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Lifestyle in Australia

The Australia Today report, conducted by IPSOS, assesses the lifestyle, financial security and retirement plans of 2000 Australians.

Maintaining a decent home and car in a metro suburb, enjoying regular eating out and entertainment, plus an annual overseas holiday is seen as the new ‘average’ lifestyle. We’re also placing far more value on standard of living than our parents ever did. Maintaining this new normal is a struggle for many, often adding to the burden of paying off the mortgage.

This groundbreaking research from MLC lifts the lid on how Australians are living their financial and social lives, creating financial security – or not – and preparing for retirement.

We’ll share unique insights and powerful data in a series of articles over the coming months, to give you a new view on Australians, their lifestyle, wealth and plans for the future.

We’re struggling to have it all

Living well today is what we’re all about. Interestingly, yesterday’s luxuries, such as having the latest technology, entertainment and eating out at least weekly are considered today’s essentials among a broadening self-selected social group we define as the new ‘average Australian.’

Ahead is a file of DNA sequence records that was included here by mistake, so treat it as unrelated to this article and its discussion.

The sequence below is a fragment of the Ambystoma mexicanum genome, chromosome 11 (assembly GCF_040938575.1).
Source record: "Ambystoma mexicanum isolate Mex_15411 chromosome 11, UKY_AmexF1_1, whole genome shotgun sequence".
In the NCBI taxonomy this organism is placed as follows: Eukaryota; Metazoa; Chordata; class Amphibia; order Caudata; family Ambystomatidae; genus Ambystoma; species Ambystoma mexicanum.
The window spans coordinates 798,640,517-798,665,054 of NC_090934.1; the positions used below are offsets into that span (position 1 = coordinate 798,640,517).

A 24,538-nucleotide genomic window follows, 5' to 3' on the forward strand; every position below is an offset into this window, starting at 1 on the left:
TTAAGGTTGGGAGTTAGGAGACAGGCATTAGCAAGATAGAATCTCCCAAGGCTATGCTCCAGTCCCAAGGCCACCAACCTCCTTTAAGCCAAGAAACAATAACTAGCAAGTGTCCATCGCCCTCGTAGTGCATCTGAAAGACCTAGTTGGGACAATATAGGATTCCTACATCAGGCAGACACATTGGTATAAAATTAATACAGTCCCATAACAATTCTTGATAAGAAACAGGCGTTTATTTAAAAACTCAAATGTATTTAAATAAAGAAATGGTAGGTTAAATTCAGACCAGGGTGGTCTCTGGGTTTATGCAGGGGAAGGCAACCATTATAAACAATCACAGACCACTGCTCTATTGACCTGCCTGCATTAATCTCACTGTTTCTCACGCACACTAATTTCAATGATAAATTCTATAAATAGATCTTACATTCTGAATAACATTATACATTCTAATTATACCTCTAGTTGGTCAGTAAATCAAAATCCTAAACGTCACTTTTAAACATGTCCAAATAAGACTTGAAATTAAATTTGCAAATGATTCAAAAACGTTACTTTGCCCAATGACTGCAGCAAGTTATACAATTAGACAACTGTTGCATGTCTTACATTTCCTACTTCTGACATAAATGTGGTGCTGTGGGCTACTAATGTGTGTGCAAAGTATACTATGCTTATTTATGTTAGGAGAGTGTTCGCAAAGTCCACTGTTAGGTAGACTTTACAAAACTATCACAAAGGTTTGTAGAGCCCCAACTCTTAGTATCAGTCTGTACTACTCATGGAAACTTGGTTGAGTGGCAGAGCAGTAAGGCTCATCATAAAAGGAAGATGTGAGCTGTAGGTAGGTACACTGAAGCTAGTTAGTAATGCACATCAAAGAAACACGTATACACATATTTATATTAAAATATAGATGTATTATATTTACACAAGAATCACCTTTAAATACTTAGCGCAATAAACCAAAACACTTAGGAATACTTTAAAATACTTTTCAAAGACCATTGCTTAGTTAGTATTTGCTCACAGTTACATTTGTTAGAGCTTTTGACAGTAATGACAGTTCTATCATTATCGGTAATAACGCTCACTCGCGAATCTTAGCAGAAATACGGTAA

So how do we define the ‘new middle’ or the new average Australian? All agreed you need an above-average salary of more than $100, 000, potentially be a white collar worker, have an investment property and live in a major metropolitan area.

It all sounds a bit out of reach, but when asked where they fit on the social ladder, almost half of respondents considered themselves to be an average Australian, when in reality only 20% fit into this category based on their demographics. We’re generally far better off than we think, and it’s mostly higher earners underestimating their position, with the majority still wanting more.

Having ‘what I want, when I want it’ is the new definition of ‘comfortable living’ for the average Australian. The irony is that maintaining this lifestyle means even the wealthy are living pay-cheque to pay-cheque, with 60% indicating that their salary hasn’t kept up with maintaining their standard of living and 85% agreeing that people currently live beyond their means.

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